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Home > General > Pakistan: Silencing Mashal | Zahid Hussain

Pakistan: Silencing Mashal | Zahid Hussain

19 April 2017

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MASHAL Khan was neither the first nor is he the last victim of the religious bigotry that has become so pervasive in our society. The gruesome lynching of the young Mardan university student shows how easy it is to inflame a mindless mob in the name of faith. The men who pumped bullets into Mashal and beat his lifeless body were mostly his fellow students.

Most horrific was the alleged role of some faculty members and university employees in inciting the students to violence and that too on trumped-up blasphemy charges. A seat of higher learning was the venue of the incident and a mob of educated men were involved in this beastly act. This kind of medieval barbarity is unprecedented even in this country where human life comes cheap.

It was murder most foul and the motive was to silence a brilliant student who dared to speak his mind and question what was going wrong at the university and in the country. It apparently angered some in the university management and they sought to teach him a lesson for being so outspoken. The charge of blasphemy came in handy to inflame sentiments.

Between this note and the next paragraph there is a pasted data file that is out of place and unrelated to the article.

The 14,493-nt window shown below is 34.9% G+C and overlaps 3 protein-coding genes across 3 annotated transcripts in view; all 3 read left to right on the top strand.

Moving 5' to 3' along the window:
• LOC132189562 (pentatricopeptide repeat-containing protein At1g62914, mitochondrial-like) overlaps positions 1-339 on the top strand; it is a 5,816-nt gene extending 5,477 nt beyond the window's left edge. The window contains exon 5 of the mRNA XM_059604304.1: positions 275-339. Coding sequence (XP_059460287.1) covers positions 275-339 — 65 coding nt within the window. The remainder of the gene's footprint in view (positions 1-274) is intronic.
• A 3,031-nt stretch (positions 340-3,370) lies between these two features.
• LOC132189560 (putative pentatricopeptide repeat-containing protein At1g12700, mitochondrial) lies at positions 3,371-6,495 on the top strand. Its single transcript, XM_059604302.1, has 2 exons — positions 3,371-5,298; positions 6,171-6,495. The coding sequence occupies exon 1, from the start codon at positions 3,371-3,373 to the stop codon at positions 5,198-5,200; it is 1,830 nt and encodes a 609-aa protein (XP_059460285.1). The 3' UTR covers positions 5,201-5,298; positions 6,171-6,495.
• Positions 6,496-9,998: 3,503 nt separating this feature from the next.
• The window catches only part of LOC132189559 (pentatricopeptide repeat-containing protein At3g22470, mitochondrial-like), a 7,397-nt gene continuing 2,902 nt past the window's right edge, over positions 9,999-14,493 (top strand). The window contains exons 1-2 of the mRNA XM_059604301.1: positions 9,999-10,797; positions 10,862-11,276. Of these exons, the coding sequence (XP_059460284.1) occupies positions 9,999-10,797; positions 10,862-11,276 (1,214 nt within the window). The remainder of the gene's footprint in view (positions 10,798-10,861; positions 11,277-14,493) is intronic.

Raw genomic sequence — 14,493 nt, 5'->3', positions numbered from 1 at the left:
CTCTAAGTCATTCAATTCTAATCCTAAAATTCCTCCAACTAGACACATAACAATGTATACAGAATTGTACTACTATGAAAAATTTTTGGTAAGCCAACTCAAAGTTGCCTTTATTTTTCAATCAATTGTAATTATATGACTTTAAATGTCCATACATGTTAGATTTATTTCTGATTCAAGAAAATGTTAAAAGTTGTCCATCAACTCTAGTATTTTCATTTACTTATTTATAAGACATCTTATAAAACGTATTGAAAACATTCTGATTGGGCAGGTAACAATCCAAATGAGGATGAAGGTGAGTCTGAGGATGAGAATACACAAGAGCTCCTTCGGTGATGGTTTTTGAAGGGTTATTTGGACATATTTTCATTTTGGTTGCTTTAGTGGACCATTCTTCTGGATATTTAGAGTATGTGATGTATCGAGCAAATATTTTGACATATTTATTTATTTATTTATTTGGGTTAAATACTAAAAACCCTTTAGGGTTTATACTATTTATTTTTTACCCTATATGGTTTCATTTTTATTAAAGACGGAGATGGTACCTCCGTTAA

There is no shortage of bigots devoid of any sense of reasoning. However educated they may be, they are ready to kill in the name of faith. It took no time at all for a mob to gather, many of them not even very religiously motivated, just a mindless lot. Even watching a grainy video of the violence makes one sick. One wonders if they were even human beings.

Another horrific part of the incident was the reported involvement of members of some political parties, including an elected district councillor, in the gruesome act. A video showed them celebrating the killing. That raises many questions about the conspiracy to murder. It is intriguing that persons with disparate political affiliations joined hands in carrying out the crime. It gives the incident a new twist. It seems a clear case of using blasphemy allegations to cover up the actual reason behind the murder.